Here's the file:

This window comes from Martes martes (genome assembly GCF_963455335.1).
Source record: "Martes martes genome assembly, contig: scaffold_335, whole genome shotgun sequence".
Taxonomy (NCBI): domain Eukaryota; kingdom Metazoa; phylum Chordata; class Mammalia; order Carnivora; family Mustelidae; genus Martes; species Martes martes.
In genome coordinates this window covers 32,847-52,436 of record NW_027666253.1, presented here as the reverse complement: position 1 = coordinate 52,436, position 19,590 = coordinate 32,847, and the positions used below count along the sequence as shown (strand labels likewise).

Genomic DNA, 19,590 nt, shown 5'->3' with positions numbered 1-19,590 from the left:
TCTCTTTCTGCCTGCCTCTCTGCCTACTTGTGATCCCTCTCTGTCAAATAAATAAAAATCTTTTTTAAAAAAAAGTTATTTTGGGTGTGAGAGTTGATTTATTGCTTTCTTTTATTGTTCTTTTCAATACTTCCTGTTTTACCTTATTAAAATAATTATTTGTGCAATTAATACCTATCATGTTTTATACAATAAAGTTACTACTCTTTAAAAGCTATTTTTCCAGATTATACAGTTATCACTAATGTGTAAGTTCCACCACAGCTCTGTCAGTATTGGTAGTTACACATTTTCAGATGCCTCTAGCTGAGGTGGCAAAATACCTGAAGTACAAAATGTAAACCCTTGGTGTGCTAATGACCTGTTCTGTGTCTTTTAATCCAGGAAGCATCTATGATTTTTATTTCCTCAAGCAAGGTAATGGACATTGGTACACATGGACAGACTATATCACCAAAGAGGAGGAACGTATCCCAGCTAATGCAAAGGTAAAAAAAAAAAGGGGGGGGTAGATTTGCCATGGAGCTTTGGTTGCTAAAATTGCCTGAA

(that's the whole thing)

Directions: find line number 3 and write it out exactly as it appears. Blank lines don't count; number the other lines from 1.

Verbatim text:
Taxonomy (NCBI): domain Eukaryota; kingdom Metazoa; phylum Chordata; class Mammalia; order Carnivora; family Mustelidae; genus Martes; species Martes martes.